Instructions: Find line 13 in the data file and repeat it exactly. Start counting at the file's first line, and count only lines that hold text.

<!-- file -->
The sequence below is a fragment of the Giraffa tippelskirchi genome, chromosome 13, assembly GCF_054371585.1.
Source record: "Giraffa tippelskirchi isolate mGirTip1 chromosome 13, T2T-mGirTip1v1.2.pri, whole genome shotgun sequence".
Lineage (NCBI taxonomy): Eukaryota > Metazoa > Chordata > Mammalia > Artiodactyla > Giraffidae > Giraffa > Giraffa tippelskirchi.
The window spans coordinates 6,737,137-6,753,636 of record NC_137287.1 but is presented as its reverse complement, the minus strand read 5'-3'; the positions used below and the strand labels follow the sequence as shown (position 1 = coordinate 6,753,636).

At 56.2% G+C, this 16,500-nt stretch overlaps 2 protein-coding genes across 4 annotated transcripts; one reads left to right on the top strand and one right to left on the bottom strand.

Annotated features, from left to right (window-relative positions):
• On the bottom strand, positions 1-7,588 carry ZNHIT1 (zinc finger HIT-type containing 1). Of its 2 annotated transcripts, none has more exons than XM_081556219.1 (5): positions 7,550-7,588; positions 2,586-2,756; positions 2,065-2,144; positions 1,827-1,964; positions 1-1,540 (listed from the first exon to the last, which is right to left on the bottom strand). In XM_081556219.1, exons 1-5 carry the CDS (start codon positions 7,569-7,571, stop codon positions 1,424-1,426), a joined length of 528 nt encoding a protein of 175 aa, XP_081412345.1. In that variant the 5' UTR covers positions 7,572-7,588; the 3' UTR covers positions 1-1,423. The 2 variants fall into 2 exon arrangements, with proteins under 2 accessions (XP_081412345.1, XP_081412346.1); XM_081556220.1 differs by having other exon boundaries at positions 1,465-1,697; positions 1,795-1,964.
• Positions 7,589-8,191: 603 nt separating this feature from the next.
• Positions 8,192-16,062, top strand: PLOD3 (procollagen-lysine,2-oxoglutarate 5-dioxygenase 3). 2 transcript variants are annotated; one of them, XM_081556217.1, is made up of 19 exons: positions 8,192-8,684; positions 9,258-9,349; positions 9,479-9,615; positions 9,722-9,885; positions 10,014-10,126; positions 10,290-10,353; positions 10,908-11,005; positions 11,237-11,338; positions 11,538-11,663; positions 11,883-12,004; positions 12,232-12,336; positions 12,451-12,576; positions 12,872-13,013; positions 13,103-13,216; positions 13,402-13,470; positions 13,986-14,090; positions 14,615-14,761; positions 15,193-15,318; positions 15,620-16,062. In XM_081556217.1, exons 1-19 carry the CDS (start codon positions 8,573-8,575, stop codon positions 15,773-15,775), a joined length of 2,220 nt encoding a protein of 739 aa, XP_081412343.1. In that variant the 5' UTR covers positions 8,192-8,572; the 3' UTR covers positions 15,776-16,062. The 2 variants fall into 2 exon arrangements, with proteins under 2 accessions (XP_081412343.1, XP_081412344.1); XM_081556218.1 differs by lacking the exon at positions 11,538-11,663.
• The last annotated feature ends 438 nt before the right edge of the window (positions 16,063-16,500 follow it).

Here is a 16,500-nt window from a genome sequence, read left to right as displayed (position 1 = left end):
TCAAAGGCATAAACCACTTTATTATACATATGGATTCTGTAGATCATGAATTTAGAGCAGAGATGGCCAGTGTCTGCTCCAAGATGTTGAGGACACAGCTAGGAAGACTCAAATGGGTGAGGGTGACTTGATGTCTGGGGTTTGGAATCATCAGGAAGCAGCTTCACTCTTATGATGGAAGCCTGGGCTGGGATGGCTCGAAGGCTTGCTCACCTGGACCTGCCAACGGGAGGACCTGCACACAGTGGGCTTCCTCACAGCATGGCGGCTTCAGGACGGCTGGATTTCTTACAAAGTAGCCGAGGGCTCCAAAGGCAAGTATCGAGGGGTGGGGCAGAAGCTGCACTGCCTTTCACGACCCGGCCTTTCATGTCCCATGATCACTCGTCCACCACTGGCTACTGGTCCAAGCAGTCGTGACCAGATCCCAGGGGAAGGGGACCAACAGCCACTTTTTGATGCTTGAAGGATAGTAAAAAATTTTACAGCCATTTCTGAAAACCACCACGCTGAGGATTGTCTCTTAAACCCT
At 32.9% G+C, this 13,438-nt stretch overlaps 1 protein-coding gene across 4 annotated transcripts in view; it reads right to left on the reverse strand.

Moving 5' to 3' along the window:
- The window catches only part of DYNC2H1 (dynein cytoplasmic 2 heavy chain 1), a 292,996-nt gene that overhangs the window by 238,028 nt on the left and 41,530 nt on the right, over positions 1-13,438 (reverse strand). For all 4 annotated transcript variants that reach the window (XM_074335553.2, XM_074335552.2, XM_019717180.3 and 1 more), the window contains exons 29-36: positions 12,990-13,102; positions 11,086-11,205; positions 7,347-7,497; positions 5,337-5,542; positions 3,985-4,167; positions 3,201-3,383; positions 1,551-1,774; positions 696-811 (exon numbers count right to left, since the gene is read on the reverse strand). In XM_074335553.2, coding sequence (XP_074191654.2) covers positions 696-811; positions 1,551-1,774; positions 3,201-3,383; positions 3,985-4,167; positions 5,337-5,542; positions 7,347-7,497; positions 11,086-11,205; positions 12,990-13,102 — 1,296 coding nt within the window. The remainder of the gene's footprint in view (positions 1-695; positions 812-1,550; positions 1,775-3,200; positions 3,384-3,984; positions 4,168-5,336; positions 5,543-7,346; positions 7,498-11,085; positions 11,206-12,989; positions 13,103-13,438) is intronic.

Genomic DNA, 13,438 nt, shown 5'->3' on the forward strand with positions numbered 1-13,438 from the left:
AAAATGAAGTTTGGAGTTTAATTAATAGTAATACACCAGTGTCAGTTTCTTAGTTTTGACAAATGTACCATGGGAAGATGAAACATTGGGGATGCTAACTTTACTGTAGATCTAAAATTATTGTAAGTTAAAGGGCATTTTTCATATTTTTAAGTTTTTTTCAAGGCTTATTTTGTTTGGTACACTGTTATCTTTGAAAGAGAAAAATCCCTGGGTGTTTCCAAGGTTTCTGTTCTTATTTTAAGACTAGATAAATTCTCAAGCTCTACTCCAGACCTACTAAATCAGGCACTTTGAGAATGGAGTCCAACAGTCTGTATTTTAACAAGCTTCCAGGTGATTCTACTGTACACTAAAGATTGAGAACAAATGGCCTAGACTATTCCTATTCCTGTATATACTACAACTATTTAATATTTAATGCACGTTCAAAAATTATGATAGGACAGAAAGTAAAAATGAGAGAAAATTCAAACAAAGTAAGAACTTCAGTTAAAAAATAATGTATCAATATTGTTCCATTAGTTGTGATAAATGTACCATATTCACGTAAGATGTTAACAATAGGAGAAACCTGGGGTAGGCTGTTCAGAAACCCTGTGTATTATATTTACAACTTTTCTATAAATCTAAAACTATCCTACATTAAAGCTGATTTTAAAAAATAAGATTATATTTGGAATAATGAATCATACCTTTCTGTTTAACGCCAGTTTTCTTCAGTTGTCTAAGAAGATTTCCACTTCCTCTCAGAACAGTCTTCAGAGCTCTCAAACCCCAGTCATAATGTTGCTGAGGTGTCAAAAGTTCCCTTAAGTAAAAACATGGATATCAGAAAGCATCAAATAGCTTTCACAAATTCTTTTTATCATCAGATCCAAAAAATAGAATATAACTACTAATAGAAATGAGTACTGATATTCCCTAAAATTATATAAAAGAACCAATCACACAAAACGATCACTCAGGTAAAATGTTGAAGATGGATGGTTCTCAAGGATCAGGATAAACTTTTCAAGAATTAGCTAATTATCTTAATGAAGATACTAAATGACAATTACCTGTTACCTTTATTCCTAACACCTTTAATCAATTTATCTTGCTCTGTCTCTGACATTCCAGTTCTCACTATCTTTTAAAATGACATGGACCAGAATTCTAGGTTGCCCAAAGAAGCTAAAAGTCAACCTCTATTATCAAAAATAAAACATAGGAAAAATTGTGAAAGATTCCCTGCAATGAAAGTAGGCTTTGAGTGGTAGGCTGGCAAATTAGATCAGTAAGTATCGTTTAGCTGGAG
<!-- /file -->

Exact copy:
At 32.9% G+C, this 13,438-nt stretch overlaps 1 protein-coding gene across 4 annotated transcripts in view; it reads right to left on the reverse strand.